nating voltages VWx and Vwy representing the X and Y components of wind Velocity at cruis'e altitude'. The voltages are derived by connecting the potentiometers to the proper taps on the center-tapped secondary of transformer S6. The secondary of this transformer is supplied with a sufficient number of taps to adequately cover the ranges of VWX and Vwy. With the direction of the positive X-axis of FiG. 5 as zero phase, the upper half of they secondary of transformer 86 has a phase of l80 and the lower half has a phase of 0. Since it is the negative of the wind drift that is applied to the computer, the potentiometers are energized from the upper half of the secondary for positive components of Wind velocity and from the lower half 'for negative components. These settings are made by the operator from computations made from supplied wind data. The --XWc component of drift having a phase of 0 or 180 is applied to the input of amplifier through terminal 17 and resistor 87 without change in phase, The YWC component, which also has a phase of 0 or 180 at potentiometer 85, is applied to terminal 18 and thence through condenser 8S to the amplifier input. The condenser advances the phase of this component by 90 thus correcting it to 90 or 270 as required to align the vector parallel to the Y-axis.

Timing motor 89 provides present time Tp on shaft 90. This shaft is coupled to shaft 95 through differential gear assembly 91, shaft 92, differential gear assembly 94, shaft 93 and differential gear assembly 6. Also, shafts 69, 43 and 30 are coupled to differential gear assemblies 91, 94 and 96, respectively, the arrangement being shown in more detail in FIG. l2. As already stated the counterclockwise displacement of shaft 69* from its clockwise stop is proportional to the cruise time Tc, the counterclockwise displacement of shaft 43 from its clockwise stop is proportional to the time required for descent Td and the rotation -of shaft 30 from its zero position is proportional to the time required for the final turn Tt. The arrangement is such that each of these shaft displacements is added to the displacement of the present time shaft Tp so that the angular position of shaft 95 represents the time ffier are the positive direct voltage rc from cruise generator 68, the positive direct voltage rd from descent generator 42 and the negative direct voltage -1Rp| representing the magnitude of Rp and derived by rectifying the output of alternating current summing amplifier 10. The output e of amplifier 98 is therefore given by the expression e=|Rp|+rc-}-rd This voltage which, as will be explained later, constitutes the AHEAD or BEHIND command also serves as an error signal in the initial adjustment of the cruise generator and for this purpose is applied to normally open contacts 99 of switch 10i).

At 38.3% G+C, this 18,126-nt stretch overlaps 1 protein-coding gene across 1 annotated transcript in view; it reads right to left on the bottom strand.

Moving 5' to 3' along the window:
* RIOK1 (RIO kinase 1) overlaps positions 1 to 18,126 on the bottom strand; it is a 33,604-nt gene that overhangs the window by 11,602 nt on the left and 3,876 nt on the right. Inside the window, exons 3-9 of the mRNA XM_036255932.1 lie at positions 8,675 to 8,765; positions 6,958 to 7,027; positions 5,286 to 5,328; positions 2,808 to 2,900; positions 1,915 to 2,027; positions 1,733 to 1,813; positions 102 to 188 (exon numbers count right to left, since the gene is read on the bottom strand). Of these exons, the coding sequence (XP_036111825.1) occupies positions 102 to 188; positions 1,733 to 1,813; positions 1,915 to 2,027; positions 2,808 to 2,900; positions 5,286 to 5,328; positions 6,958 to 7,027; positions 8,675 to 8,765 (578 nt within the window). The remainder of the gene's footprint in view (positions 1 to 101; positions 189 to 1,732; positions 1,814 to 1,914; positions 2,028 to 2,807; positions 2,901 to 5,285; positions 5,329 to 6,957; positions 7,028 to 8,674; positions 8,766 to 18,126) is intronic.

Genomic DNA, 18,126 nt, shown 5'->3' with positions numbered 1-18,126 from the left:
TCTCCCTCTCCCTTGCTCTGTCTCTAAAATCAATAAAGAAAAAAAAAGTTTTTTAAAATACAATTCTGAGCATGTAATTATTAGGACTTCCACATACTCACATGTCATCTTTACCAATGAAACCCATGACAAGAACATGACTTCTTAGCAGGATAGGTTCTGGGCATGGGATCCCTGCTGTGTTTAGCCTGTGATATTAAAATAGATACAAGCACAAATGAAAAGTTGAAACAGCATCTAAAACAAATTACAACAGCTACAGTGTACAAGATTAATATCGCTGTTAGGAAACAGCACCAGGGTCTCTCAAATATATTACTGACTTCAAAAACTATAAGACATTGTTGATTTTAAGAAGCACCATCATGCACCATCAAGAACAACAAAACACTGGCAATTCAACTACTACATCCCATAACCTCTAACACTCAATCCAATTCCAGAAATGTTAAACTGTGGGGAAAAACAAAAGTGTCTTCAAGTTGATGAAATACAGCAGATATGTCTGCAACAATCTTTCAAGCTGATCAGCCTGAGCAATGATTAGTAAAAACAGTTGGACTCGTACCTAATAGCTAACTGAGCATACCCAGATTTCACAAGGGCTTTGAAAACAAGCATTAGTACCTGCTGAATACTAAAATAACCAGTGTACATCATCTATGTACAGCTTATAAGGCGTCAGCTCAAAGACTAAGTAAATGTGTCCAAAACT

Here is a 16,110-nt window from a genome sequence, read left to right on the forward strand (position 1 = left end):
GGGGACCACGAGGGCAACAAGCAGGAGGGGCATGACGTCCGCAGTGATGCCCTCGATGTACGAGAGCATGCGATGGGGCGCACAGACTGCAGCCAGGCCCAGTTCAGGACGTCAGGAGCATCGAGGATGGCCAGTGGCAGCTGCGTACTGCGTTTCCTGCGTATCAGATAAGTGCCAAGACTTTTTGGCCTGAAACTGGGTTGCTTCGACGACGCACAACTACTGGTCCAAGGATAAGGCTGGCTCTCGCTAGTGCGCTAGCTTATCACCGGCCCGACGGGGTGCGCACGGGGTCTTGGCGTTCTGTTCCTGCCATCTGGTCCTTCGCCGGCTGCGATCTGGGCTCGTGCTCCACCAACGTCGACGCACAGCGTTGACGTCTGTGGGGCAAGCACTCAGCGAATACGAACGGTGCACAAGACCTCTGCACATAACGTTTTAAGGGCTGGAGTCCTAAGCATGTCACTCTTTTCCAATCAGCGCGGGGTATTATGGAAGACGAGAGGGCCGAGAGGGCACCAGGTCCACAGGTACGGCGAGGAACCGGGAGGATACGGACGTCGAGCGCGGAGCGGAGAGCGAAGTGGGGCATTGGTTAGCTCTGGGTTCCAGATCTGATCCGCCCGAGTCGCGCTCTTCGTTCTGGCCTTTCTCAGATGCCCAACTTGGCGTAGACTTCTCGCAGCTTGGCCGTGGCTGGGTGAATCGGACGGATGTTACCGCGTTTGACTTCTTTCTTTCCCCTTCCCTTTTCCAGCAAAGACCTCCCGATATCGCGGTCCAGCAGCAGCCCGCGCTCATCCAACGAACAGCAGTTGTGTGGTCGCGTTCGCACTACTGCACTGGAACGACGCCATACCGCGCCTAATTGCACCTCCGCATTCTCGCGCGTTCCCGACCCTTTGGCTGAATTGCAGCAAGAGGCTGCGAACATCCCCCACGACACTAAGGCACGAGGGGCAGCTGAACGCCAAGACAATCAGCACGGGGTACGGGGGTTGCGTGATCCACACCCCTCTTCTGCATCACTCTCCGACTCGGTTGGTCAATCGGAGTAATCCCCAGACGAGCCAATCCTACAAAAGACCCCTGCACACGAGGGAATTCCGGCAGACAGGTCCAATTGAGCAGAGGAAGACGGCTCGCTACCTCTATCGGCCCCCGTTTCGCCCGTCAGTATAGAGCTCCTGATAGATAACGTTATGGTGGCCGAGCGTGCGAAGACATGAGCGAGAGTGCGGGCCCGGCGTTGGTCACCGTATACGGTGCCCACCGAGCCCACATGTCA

In placing the aircraft under control of the ight program computer the operator first instructs the aircraft over the radio link to climb (or descend) to a designated cruise altitude and to fly at the speed giving minimum fuel Once the cruise altitude is known the current cruise wind conditions for cruise and the current wind conditions for descent may be set into the computer at potentiometers 34 and 85 of the cruise generator and at function generator 55 of the descent generator. Also, if necessary, the desired rate of descent is set at potentiometer 53 of the descent generator and the function generators 52. and 54 are made to conform to the descent characteristics of the particular aircraft.